Singing Tips

Singing Warm-Ups

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Using singing warm-ups to effectively warm up your singing voice

Singing warm-ups are important as they protect your vocals and prepare your voice for an audition. A warmed up voice stands out when watching an audition in comparison to the one that’s left and over-rehearsed. Singing warm-ups help a singer get the most out of their singing voice.

Good posture

Good posture is one of the simplest steps in singing warm-ups. Good posture helps with the airflow through your body.  The best way to stand is with your legs shoulder-width apart and your feet firmly on the floor. If you choose to sit rather than sound, sit on the edge of the chair, back straight and don’t lean on the chair.

Singing warm-ups are important every time a singer is singing, whether it’s a practice or a performance.

Deep breaths

Most people have the poor habits of using only the top of their lungs, avoid this. If you feel tense at all whilst breathing it will show through your voice. Keep your shoulders low and your chest relaxed.

No hot or cold drinks

Room temperature water is the best drink to have whilst doing your singing warm-ups. Avoid dairy drinks completely as they coat your voice and don’t let all the voice through. Hot and cold drinks have negative effects on your vocals before an audition.

Singing warm-ups

Ease all tension and relax your body

This will ease your mind and steady your voice. Try having a small snack to settle your stomach, but not so you feel full. A banana is a good example. Chewing gum can help relieve tension in your jaw, but if you haven’t eaten, don’t chew for too long, it can cause digestion issues.

Release jaw

Relaxing your jaw allows for the best movement when singing, it’s best to massage your cheeks with the heel of each hand.

Without doing singing warm-ups your risk damaging your voice, something that could hinder your singing career.

Do scales

Going through the scales is the most popular singing warm-ups and for good reason. Practising the scales is something that will help you to see what you’re comfortable with and what may be a struggle. It also prepares your voice for every note you’re likely to hit during your audition. Gradually build your scales as starting too high or too low will damage your vocals.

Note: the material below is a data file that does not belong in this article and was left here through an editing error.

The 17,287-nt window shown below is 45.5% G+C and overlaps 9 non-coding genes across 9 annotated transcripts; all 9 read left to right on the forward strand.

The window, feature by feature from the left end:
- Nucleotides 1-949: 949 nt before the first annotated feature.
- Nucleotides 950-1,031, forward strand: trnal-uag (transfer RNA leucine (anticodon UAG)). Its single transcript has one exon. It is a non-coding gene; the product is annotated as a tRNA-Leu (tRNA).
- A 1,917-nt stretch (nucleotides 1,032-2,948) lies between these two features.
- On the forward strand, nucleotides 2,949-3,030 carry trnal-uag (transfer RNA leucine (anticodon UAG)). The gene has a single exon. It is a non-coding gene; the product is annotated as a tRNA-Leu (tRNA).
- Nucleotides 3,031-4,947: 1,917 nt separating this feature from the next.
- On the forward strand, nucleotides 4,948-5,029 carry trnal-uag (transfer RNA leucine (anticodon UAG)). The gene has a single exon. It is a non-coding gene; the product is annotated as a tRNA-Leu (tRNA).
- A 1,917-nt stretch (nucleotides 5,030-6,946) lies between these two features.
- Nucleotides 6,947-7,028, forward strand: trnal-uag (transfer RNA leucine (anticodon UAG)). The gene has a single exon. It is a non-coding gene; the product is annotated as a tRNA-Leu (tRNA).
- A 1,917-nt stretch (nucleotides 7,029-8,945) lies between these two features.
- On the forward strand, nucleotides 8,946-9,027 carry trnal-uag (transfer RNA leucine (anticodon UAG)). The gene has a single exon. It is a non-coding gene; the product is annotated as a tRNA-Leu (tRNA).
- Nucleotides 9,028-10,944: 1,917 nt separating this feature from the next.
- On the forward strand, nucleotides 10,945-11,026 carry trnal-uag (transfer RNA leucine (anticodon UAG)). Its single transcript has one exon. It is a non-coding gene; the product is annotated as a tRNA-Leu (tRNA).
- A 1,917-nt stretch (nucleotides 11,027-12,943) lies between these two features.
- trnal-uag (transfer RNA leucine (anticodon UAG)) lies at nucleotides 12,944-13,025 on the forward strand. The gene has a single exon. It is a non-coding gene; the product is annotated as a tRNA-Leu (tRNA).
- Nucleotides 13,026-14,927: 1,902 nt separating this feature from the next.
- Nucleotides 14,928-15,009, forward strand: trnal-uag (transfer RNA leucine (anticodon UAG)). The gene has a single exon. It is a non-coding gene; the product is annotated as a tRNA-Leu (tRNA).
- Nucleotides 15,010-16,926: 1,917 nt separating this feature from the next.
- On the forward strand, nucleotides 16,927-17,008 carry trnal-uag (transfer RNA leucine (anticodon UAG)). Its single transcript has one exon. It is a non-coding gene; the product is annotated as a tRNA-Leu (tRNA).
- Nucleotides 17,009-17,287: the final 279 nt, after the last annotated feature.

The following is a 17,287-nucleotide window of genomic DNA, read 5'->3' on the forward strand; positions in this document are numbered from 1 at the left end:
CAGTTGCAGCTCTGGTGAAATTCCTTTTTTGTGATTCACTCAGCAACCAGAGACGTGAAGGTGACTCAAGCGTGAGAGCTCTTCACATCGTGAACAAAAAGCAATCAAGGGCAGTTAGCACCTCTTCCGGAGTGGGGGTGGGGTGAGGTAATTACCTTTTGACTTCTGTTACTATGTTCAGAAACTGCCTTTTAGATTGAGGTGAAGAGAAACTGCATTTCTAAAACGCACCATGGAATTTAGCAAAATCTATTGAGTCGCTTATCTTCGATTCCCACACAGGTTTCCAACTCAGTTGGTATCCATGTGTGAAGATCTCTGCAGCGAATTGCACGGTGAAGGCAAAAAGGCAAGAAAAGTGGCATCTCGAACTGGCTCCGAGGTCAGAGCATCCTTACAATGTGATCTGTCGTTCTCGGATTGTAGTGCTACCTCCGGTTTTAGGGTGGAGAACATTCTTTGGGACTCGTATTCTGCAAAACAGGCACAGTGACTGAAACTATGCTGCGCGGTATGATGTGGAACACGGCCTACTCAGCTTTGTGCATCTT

Humming is one of the most effective singing warm-ups. It helps to cool down your voice, but also helps to warm it up without the straining of singing. Humming through the scales is an effective technique. Also, ensure your voice is warmed up before an audition to protect your vocals and also to help build your vocal confidence. Without warming up voice up you risk damaging your voice during the performance and affecting your audience. Remember no matter what happens, just enjoy it, you’ve been given the opportunity to sing for someone, embrace it!

Why should you warm-up?

It’s much like an athlete – you wouldn’t start to run or play a match without stretching and limbering up the muscles needed to perform at peak fitness. Neglecting warm-ups and training could well result in an injury. Protect your voice and it’ll serve you far better. 

Your vocal cords are powerful. But if misused or forced, can be damaged, resulting in problems like voice strain, laryngitis and even vocal nodules – a problem that has recently affected Adele. Get into a good practice knowing how to warm up your vocals as well as how to warm down your voice and you’ll avoid injury, strengthen it a great deal, and sound amazing. So let’s take a look at how we go about preparing to begin. 

Vocal warm-ups for choirs

Choral warm-ups are slightly different, in that they can’t be tailored to the individual. If you lead a choir or singing group, you’ll need generic exercises to work with all vocal ranges and possible, levels of ability.  

The basic vocal warm-up principles and exercises covered here will work, especially scales such as a classic arpeggio. But scales will need to be led with the choir leader setting and keeping the tempo – if everyone goes at their own pace chaos will soon ensue! Having an accompanist makes this much easier, as the group will automatically follow the piano. Tongue twisters don’t work so well in unison, but canon singing does. And group singing in unison sounds really impressive. 

Warm down

Thinking once again about an athlete: teams and players will always stretch to warm down after a game or event, as well as warming up. As a singer, it’ll help keep your voice in good health, if you gently warm it down too. This is especially the case if you’ve been working to the edge of your range and belting it out. 

Warm down exercises should be easy and restorative.   

  • Release any tension using gentle head rolls.
  • Work through some soft sirens using an ‘n’ sound and not taking it to the very edges of your range.
  • Cooldown your pitch raising muscles with a vocal creak.
  • Rest your voice after a strenuous set – that includes talking and shouting.
  • Take lots of warm – or room temperature – water. Make this a general practice, not just after singing. Hydrating your body has many benefits.

Without a vocal warm-up, you risk damaging your voice during the performance and affecting your audience’s perception of your talent. But remember no matter what happens, just enjoy it, you’ve been given the opportunity to sing for someone, embrace it!. And now you know how to warm up your voice properly – whether you have little or lots of time – you can let it shine.